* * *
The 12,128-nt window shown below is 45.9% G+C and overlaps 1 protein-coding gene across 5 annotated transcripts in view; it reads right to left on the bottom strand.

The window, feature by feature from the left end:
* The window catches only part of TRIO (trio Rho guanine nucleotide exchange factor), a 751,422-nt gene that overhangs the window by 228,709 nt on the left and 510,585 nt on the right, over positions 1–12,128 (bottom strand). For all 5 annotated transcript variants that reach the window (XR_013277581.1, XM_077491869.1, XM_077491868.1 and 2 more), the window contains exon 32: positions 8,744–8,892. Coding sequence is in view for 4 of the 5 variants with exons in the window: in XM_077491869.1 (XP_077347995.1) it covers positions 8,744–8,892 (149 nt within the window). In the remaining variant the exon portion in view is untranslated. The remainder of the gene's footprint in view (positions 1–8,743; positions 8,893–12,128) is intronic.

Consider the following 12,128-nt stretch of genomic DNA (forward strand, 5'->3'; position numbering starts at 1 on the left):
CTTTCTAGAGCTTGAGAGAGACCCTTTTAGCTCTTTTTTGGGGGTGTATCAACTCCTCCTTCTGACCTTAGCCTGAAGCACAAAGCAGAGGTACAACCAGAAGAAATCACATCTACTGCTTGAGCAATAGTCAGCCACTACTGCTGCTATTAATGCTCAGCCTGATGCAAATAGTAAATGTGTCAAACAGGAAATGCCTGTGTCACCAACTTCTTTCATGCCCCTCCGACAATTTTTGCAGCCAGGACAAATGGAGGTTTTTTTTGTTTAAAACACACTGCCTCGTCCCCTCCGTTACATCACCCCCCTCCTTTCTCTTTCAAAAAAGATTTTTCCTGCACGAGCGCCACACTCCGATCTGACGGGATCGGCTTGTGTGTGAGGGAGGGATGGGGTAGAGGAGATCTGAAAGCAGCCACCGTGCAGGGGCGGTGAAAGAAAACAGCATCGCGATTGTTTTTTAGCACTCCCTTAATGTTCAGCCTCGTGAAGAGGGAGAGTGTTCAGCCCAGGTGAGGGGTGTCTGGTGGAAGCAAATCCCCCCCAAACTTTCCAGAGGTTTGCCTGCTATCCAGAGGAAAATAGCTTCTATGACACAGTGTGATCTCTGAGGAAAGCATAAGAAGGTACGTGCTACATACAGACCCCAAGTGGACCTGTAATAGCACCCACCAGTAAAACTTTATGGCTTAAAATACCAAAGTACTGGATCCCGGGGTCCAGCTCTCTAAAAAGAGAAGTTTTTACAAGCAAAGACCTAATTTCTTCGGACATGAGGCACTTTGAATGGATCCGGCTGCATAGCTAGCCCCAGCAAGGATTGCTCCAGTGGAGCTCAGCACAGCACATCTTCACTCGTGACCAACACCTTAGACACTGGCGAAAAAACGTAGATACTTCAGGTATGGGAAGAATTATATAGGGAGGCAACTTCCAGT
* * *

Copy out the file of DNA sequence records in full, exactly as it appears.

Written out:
The 12,128-nt window shown below is 45.9% G+C and overlaps 1 protein-coding gene across 5 annotated transcripts in view; it reads right to left on the bottom strand.

The window, feature by feature from the left end:
* The window catches only part of TRIO (trio Rho guanine nucleotide exchange factor), a 751,422-nt gene that overhangs the window by 228,709 nt on the left and 510,585 nt on the right, over positions 1–12,128 (bottom strand). For all 5 annotated transcript variants that reach the window (XR_013277581.1, XM_077491869.1, XM_077491868.1 and 2 more), the window contains exon 32: positions 8,744–8,892. Coding sequence is in view for 4 of the 5 variants with exons in the window: in XM_077491869.1 (XP_077347995.1) it covers positions 8,744–8,892 (149 nt within the window). In the remaining variant the exon portion in view is untranslated. The remainder of the gene's footprint in view (positions 1–8,743; positions 8,893–12,128) is intronic.

Consider the following 12,128-nt stretch of genomic DNA (forward strand, 5'->3'; position numbering starts at 1 on the left):
CTTTCTAGAGCTTGAGAGAGACCCTTTTAGCTCTTTTTTGGGGGTGTATCAACTCCTCCTTCTGACCTTAGCCTGAAGCACAAAGCAGAGGTACAACCAGAAGAAATCACATCTACTGCTTGAGCAATAGTCAGCCACTACTGCTGCTATTAATGCTCAGCCTGATGCAAATAGTAAATGTGTCAAACAGGAAATGCCTGTGTCACCAACTTCTTTCATGCCCCTCCGACAATTTTTGCAGCCAGGACAAATGGAGGTTTTTTTTGTTTAAAACACACTGCCTCGTCCCCTCCGTTACATCACCCCCCTCCTTTCTCTTTCAAAAAAGATTTTTCCTGCACGAGCGCCACACTCCGATCTGACGGGATCGGCTTGTGTGTGAGGGAGGGATGGGGTAGAGGAGATCTGAAAGCAGCCACCGTGCAGGGGCGGTGAAAGAAAACAGCATCGCGATTGTTTTTTAGCACTCCCTTAATGTTCAGCCTCGTGAAGAGGGAGAGTGTTCAGCCCAGGTGAGGGGTGTCTGGTGGAAGCAAATCCCCCCCAAACTTTCCAGAGGTTTGCCTGCTATCCAGAGGAAAATAGCTTCTATGACACAGTGTGATCTCTGAGGAAAGCATAAGAAGGTACGTGCTACATACAGACCCCAAGTGGACCTGTAATAGCACCCACCAGTAAAACTTTATGGCTTAAAATACCAAAGTACTGGATCCCGGGGTCCAGCTCTCTAAAAAGAGAAGTTTTTACAAGCAAAGACCTAATTTCTTCGGACATGAGGCACTTTGAATGGATCCGGCTGCATAGCTAGCCCCAGCAAGGATTGCTCCAGTGGAGCTCAGCACAGCACATCTTCACTCGTGACCAACACCTTAGACACTGGCGAAAAAACGTAGATACTTCAGGTATGGGAAGAATTATATAGGGAGGCAACTTCCAGT